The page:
The emergence of a natural salt dome in southeastern Veracruz triggered fears among residents that a volcano was forming, but state officials say their worries are unfounded.
However, the dome, which appeared in the municipality of Moloacán, does pose other possible risks, including contamination of water supplies, possible burns from contact with boiling saline-infused mud, and accidents due to possible soil erosion.
Officials said the saline was damaging flora and fauna exposed to the salt-infused mud near the dome and contaminating the water. The boiling hot mud is releasing vapors that had led to residents’ fears about a volcano.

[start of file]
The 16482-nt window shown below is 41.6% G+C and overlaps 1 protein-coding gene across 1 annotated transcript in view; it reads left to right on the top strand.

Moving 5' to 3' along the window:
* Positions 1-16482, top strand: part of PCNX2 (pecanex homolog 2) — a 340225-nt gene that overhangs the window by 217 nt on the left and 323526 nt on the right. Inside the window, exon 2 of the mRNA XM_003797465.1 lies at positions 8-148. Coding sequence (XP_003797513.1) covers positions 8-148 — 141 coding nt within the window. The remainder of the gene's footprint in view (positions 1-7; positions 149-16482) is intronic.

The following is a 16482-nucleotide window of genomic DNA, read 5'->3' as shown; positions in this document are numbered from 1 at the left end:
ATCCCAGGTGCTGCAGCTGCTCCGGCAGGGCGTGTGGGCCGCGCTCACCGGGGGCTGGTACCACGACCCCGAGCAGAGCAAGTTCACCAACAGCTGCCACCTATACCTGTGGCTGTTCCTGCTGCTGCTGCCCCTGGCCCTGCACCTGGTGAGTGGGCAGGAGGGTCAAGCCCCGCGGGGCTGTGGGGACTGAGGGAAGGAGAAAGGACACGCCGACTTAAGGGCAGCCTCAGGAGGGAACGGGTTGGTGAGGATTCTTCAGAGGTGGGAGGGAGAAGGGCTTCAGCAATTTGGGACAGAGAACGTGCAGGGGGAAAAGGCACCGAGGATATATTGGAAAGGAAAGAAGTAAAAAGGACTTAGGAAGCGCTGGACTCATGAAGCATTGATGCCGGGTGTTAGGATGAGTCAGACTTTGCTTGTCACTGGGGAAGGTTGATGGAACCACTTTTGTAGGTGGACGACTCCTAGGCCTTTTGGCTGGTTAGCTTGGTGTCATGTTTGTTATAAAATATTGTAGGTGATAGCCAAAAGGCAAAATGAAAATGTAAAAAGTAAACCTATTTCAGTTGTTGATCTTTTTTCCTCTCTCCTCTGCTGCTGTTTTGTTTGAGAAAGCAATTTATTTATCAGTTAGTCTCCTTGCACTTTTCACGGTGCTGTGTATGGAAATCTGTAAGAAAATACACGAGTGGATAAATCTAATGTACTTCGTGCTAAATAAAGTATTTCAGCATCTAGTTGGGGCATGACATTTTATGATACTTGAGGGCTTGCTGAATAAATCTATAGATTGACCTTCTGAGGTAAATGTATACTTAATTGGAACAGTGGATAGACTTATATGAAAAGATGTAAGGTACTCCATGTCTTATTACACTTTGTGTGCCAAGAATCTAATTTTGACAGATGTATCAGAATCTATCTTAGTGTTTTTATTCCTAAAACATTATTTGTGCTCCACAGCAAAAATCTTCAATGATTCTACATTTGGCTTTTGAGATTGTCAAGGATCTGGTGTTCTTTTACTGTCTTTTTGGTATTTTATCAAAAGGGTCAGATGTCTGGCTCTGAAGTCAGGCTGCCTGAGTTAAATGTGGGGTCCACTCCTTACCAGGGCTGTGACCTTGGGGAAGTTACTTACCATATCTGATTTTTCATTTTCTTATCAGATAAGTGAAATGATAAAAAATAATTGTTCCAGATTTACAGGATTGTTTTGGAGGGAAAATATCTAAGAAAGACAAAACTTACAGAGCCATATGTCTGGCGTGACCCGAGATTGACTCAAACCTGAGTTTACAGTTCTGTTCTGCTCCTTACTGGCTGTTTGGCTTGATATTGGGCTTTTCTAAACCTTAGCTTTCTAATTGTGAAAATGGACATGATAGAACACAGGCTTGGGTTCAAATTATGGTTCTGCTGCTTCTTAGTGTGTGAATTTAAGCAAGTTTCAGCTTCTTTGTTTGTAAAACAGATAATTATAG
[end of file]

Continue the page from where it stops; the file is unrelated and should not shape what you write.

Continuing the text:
Biologists with the Civil Protection agency said the phenomenon was caused by movements in the ground that are causing shifting and cracks that allow certain gases to escape.
State officials also warned area residents not to drink from local water supplies nor give animals water from nearby sources like streams. In addition, they warned residents not to turn the dome into a local attraction because of possible soil erosion around it.
Salt domes can occur in sedimentary basins where thick salt deposits dating back up millions of years have been buried by at least 500 feet of sediment. If the sediment layers exert enough pressure on the salt layer, it can cause some parts of the salt layer to push upward through sediment.
Salt domes have appeared in the area before. Three domes appeared in 2014 between Moloacán and the municipality of Las Choapas. The natural occurrence eventually disappears, they added, and predicted that new one would last anywhere from a few weeks to a few months.